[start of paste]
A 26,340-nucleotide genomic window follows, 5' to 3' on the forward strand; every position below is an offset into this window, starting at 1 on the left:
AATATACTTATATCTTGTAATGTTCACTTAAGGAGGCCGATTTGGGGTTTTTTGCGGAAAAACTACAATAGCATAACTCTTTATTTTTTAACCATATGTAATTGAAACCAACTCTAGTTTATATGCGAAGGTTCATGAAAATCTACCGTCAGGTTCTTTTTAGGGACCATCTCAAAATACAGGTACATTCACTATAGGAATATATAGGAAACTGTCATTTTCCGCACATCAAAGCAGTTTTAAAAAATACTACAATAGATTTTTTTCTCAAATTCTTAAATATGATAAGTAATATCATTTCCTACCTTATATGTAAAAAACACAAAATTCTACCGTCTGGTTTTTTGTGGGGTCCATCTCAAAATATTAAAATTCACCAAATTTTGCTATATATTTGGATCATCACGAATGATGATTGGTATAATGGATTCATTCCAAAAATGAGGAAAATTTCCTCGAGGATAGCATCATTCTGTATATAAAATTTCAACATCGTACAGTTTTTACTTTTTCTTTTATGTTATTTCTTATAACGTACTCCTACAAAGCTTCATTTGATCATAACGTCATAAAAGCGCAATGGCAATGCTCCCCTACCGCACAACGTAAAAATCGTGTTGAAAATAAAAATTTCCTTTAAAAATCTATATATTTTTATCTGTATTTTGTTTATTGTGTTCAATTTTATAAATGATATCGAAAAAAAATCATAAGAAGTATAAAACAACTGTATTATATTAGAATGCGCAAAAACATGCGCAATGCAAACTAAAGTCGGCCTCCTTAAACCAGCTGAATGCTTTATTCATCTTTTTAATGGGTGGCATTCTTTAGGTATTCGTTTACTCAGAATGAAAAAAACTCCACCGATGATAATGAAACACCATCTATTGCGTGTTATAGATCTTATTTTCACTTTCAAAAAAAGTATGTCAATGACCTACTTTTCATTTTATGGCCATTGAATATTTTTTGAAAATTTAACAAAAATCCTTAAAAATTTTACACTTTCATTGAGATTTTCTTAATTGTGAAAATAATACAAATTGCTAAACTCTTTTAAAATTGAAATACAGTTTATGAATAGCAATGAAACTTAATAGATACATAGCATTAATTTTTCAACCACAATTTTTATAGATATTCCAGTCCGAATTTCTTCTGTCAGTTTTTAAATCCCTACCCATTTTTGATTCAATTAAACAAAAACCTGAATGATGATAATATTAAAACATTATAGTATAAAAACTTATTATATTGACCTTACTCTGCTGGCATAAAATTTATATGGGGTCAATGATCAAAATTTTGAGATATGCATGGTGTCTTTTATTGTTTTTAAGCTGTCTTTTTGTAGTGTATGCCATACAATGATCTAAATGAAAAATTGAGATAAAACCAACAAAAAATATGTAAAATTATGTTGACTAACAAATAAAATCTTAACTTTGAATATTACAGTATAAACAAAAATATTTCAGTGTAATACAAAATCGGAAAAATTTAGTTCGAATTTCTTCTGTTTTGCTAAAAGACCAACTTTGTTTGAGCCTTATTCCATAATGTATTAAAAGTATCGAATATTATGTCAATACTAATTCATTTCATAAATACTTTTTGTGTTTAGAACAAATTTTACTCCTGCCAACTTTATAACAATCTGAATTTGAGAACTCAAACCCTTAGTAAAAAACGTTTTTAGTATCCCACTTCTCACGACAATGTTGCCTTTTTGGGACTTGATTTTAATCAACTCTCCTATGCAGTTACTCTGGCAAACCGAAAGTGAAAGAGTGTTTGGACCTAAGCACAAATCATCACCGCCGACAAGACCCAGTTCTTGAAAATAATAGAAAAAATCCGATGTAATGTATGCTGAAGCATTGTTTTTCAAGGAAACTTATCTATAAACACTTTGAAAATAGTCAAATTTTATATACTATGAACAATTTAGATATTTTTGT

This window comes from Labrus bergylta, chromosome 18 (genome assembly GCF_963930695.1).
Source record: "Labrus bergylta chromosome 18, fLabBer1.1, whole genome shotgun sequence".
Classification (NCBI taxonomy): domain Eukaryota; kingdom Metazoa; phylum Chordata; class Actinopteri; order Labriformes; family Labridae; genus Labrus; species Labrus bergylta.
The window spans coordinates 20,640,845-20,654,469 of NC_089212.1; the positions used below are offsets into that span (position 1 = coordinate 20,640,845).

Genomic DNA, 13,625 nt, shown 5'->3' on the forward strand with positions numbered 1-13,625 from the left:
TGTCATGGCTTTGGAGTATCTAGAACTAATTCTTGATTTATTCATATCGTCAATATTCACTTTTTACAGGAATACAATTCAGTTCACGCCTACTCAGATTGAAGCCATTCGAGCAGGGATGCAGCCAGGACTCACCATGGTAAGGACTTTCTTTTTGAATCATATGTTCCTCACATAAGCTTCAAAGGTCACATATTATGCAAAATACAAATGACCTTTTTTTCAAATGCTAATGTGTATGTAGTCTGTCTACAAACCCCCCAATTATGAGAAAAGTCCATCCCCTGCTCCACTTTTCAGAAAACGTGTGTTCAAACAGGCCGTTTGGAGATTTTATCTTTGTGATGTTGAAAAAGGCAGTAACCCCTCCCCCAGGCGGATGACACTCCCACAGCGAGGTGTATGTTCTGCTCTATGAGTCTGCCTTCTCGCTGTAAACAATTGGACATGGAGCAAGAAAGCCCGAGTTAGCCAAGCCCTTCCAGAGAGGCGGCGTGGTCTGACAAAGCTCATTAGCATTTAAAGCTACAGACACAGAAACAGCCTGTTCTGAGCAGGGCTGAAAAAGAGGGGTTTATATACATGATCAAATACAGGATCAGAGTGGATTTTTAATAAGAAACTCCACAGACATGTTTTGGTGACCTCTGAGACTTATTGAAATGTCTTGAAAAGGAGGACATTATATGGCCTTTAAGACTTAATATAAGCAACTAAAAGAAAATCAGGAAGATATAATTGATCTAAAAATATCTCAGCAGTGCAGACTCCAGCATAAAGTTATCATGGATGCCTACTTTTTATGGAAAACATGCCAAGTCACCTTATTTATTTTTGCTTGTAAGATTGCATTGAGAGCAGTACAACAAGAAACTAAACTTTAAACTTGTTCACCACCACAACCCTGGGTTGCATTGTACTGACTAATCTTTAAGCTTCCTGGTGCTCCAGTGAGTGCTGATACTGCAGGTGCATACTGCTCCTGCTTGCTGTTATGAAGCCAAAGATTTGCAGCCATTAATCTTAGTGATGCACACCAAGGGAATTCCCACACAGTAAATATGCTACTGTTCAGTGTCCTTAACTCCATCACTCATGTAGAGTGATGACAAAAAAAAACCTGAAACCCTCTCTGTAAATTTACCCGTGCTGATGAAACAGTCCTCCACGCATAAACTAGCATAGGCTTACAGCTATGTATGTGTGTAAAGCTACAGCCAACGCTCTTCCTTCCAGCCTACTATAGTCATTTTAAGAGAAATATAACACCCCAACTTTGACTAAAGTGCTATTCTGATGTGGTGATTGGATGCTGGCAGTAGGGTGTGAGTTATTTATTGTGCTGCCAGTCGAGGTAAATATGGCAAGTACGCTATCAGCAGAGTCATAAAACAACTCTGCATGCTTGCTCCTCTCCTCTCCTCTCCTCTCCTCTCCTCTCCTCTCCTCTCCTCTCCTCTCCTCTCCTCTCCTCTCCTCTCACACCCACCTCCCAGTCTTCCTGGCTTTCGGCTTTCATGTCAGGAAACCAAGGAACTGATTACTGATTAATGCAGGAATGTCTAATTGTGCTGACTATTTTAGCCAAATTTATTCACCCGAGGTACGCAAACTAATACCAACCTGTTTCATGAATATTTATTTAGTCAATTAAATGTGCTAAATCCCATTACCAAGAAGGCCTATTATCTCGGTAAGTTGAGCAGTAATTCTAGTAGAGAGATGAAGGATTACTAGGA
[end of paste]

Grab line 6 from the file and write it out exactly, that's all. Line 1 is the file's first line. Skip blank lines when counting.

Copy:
The window spans coordinates 20,640,845-20,654,469 of NC_089212.1; the positions used below are offsets into that span (position 1 = coordinate 20,640,845).